THE independence blueprint set out in the SNP’s Growth Commission report would be a “continuation of austerity”, the country’s leading economic thinktank has said.
In repeated defences of the Commission report, which has been attacked by the Left of the Yes movement, the First Minister has insisted it would not bring about austerity.
However the IFS said that the plan for public spending growth to trail 1 per cent below GDP growth in order to halve Scotland’s deficit after independence would deliver just that.
David Phillips, the associate director of the IFS, told the Daily Telegraph the Commission’s formula would see public spending fall 3 per cent behind GDP growth after 10 years.
He said: “It’s a continuation of austerity. If public spending growth is 1 per cent less than GDP growth, that’s austerity.”
The state would become a “smaller slice of the pie”, the economist said.
Mr Philips said the Commission’s proposals were “certainly more cautious” than those in the 2013 White Paper on independence jointly launched by Ms Sturgeon and Alex Salmond.
However he questioned why it did not factor in any negative economic impacts arising from independence, yet did refer throughout to the risks of Brexit.
Mr Philips said that if the Growth Commission formula wasn’t considered austerity, then the UK wasn’t going through austerity either – yet it “clearly” was.
He said: “On their definition, we’re not currently in austerity in the UK, but we clearly are, as the state is substantially falling as a share of the economy.”
The Commission, chaired by corporate lobbyist Andrew Wilson, was been repeatedly attacked by the Left of the Yes movement over its tight public spending plans, focus on deficit reduction, and recommendation to keep the pound and be tied to UK monetary policy.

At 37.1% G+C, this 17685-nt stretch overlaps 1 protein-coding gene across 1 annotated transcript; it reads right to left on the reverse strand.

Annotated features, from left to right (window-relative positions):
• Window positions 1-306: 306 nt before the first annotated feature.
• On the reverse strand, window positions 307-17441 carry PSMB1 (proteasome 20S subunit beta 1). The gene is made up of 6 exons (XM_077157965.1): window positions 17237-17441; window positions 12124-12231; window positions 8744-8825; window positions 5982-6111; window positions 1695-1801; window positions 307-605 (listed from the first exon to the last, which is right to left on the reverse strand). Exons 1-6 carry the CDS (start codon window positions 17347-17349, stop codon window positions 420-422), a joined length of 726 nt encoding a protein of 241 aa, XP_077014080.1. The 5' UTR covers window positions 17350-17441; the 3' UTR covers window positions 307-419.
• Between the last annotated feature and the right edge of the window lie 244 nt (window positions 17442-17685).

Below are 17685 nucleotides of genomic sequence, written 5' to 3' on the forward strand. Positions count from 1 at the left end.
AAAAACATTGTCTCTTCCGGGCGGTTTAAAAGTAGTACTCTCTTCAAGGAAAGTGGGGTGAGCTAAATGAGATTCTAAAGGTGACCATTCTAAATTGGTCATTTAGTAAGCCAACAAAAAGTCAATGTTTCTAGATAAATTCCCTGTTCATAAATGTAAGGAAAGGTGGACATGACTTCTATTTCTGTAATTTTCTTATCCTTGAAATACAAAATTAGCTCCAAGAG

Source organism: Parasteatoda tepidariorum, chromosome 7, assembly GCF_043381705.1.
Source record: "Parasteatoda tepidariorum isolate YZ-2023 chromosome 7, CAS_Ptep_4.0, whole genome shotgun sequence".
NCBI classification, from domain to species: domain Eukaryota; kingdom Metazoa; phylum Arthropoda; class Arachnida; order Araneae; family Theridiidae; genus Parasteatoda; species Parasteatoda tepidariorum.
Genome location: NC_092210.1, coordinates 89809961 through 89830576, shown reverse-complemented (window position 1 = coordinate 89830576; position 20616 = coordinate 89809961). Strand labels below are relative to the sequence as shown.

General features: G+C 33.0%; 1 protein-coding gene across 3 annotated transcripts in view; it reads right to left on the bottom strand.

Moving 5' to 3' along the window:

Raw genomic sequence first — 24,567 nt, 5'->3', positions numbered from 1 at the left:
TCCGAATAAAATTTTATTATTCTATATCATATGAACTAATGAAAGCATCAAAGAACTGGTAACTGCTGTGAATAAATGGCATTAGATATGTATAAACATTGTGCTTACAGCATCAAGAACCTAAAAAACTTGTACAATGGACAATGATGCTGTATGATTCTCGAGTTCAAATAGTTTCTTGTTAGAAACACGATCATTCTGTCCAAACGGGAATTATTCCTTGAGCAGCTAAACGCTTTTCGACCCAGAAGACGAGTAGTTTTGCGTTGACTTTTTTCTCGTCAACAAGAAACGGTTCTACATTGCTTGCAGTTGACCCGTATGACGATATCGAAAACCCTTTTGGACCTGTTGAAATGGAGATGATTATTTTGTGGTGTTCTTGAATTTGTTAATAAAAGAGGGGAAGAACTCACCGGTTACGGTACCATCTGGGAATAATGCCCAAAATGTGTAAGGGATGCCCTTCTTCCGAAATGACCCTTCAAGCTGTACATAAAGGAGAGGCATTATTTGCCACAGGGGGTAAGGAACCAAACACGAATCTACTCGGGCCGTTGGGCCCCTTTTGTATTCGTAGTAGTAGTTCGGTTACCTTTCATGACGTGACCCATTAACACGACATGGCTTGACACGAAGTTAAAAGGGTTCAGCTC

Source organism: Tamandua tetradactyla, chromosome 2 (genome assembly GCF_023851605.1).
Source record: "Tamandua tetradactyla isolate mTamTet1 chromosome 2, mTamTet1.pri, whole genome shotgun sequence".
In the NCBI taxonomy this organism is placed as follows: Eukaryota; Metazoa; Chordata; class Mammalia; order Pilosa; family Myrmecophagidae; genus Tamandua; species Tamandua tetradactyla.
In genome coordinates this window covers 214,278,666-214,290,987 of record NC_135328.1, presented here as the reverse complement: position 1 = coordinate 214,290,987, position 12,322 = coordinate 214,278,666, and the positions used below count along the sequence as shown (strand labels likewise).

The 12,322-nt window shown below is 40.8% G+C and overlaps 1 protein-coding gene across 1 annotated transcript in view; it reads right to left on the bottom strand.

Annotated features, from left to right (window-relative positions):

Scottish Labour is now trying to use the report to bracket the SNP and Tories as pro-austerity.
Labour MSP Jackie Baillie said: “This is humiliating for Nicola Sturgeon, who has gone from pretending to be John Maynard Keynes to George Osborne in less than a generation.
“Her so called Growth Commission has been effectively branded a cuts commission by independent experts. Nicola Sturgeon is losing credibility fast by defending this approach.
“With one in four children living in poverty Scotland cannot afford another decade wasted at the altar of deficit reduction.
“The cuts commission declares that Scotland hasn’t had enough of experts, I agree, and those experts are saying the SNP is promising a toxic cocktail of cuts and instability.”
An SNP spokesperson said: “The Sustainable Growth Commission report is absolutely explicit in its rejection of austerity and in its recommendation for real-terms spending growth – including an economic stimulus package where necessary – a sharp contrast to the reality of Tory policies being imposed on Scotland.
"What’s more, the fiscal projections in the report are based upon very prudent assumptions on growth, whereas the wider report goes on to make constructive, credible proposals on how to boost growth beyond that level.”